- FIFA adds prison labor to its arsenal
- Sitting on a scoop: the story behind the V-E headlines of May 1945
- Bilderback repeats at Speedway
- US permits Arctic drilling, but questions about safety remain
- ISIS takeover of Ramadi means hard choices face the Iraqi and US governments
- State Roundup: Democrat sponsored prevailing wage amendment passes
- Facebook’s Instant Articles not a threat to media
- U of I expert: Rauner’s pension fix ‘unconstitutional’
- State Senate approves lesser penalties for marijuana possession
- State Roundup: Natural gas vehicle tax stalls in committee
Golf: Tiger Woods shows guts in earning his 73rd career win
By Doug Halberstadt
“To do it at age 36, that’s not too shabby.” That’s the way Tiger Woods summed up his performance in the final round of the Memorial Tournament presented by Nationwide Insurance at the Muirfield Village Golf Club in Dublin, Ohio, Sunday, June 3. The win was the 73rd of his professional career and ties him with Jack Nicklaus for all-time victories. Sam Snead holds the record with 82 wins.
Snead’s playing career spanned 30 years (1936-1965). Nicklaus collected his 73 wins in a span of 25 years (1962-1986). It’s taken Woods only 17 years to reach the milestone. His professional career began in 1996.
Nicklaus was there to meet Woods on the 18th green to congratulate him on his two-stroke victory over runner-up Rory Sabatini. Woods shot a final round 67 to secure the win, giving him a tournament total of 279. It was his fifth win at the Memorial.
On hole No. 16, Woods hit his tee shot 220 yards into the left rough, 50 feet from the hole. His next shot was nothing short of miraculous.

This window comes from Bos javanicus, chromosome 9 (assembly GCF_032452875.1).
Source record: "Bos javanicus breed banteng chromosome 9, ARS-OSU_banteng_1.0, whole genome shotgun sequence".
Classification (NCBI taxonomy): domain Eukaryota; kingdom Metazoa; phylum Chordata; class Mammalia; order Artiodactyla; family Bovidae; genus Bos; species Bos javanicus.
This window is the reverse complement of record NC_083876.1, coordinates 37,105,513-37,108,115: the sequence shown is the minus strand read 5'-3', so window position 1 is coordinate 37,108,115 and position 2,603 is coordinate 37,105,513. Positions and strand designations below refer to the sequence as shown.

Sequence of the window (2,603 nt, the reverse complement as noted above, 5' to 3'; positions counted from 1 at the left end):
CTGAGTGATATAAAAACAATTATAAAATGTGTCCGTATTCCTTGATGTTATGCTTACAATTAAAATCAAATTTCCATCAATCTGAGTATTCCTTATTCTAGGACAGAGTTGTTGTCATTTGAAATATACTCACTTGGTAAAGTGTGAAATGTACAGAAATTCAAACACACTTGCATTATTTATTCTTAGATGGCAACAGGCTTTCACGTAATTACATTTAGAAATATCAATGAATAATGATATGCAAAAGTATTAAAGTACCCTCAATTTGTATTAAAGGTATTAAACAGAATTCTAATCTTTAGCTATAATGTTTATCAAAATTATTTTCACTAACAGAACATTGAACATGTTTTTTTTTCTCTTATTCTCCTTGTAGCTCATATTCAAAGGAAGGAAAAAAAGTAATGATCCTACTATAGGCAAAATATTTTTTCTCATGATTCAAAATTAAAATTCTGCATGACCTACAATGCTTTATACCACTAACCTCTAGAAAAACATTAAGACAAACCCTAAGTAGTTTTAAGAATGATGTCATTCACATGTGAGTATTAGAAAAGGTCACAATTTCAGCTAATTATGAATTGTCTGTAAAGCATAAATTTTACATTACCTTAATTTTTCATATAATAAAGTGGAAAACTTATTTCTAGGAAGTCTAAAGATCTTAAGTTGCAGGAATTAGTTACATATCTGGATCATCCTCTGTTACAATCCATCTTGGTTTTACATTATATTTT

“Under the circumstances, I don’t think I’ve ever seen a better shot, it’s the gutsiest shot I’ve ever seen!” is the way Nicklaus described Woods’ chip-in for birdie on the par-3 16th.
Woods said his birdie chip-in was “one of the hardest ones I’ve ever pulled off.” It was the defining shot of the final round, and gave Woods a one-shot lead that he would only add to by birdying the final hole.
The victory was only the second win of the year for Woods. His last victory came back on March 25 at the Arnold Palmer Invitational. Woods will be looking for his 74th win in a little more than a week when he tees off at the U.S. Open Championship at the Olympic Club in San Francisco June 14.
If Woods does indeed surpass Nicklaus on the all-time wins list, he will still be trailing Jack on one other list. Nicklaus holds the record with 18 major championships. Woods is second on that list with 14 and would move to within three of Nicklaus with a win this year at the U.S. Open. Woods has three previous wins at the U.S. Open, his last coming in 2008.
Doug Halberstadt can be reached via e-mail at Dougster61@aol.com.
From the June 6-12, 2012, issue